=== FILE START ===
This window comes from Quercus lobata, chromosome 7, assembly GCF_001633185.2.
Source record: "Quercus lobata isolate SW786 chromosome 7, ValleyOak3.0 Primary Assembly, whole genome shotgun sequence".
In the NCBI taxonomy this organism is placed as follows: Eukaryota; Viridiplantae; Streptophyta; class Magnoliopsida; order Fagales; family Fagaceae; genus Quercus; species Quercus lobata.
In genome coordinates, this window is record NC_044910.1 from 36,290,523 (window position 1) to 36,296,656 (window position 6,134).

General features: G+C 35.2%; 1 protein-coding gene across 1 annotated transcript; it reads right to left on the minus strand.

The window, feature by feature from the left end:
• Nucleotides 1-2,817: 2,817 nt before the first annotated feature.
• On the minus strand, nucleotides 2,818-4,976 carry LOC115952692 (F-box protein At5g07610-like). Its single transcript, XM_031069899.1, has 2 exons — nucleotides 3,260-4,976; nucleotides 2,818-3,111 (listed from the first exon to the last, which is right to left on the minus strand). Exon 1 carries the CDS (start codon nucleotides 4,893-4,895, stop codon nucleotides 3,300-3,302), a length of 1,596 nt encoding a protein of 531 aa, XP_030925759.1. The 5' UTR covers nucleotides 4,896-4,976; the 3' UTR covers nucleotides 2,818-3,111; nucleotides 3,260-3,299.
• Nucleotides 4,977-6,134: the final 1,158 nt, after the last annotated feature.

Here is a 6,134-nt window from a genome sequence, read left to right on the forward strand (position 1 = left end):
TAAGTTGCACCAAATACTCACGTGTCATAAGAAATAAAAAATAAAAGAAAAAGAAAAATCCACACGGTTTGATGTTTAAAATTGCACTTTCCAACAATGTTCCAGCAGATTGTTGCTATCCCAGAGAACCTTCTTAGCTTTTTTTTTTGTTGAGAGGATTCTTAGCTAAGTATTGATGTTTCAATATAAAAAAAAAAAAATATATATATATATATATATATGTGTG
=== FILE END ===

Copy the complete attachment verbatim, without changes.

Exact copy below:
This window comes from Quercus lobata, chromosome 7, assembly GCF_001633185.2.
Source record: "Quercus lobata isolate SW786 chromosome 7, ValleyOak3.0 Primary Assembly, whole genome shotgun sequence".
In the NCBI taxonomy this organism is placed as follows: Eukaryota; Viridiplantae; Streptophyta; class Magnoliopsida; order Fagales; family Fagaceae; genus Quercus; species Quercus lobata.
In genome coordinates, this window is record NC_044910.1 from 36,290,523 (window position 1) to 36,296,656 (window position 6,134).

General features: G+C 35.2%; 1 protein-coding gene across 1 annotated transcript; it reads right to left on the minus strand.

The window, feature by feature from the left end:
• Nucleotides 1-2,817: 2,817 nt before the first annotated feature.
• On the minus strand, nucleotides 2,818-4,976 carry LOC115952692 (F-box protein At5g07610-like). Its single transcript, XM_031069899.1, has 2 exons — nucleotides 3,260-4,976; nucleotides 2,818-3,111 (listed from the first exon to the last, which is right to left on the minus strand). Exon 1 carries the CDS (start codon nucleotides 4,893-4,895, stop codon nucleotides 3,300-3,302), a length of 1,596 nt encoding a protein of 531 aa, XP_030925759.1. The 5' UTR covers nucleotides 4,896-4,976; the 3' UTR covers nucleotides 2,818-3,111; nucleotides 3,260-3,299.
• Nucleotides 4,977-6,134: the final 1,158 nt, after the last annotated feature.

Here is a 6,134-nt window from a genome sequence, read left to right on the forward strand (position 1 = left end):
TAAGTTGCACCAAATACTCACGTGTCATAAGAAATAAAAAATAAAAGAAAAAGAAAAATCCACACGGTTTGATGTTTAAAATTGCACTTTCCAACAATGTTCCAGCAGATTGTTGCTATCCCAGAGAACCTTCTTAGCTTTTTTTTTTGTTGAGAGGATTCTTAGCTAAGTATTGATGTTTCAATATAAAAAAAAAAAAATATATATATATATATATATATGTGTG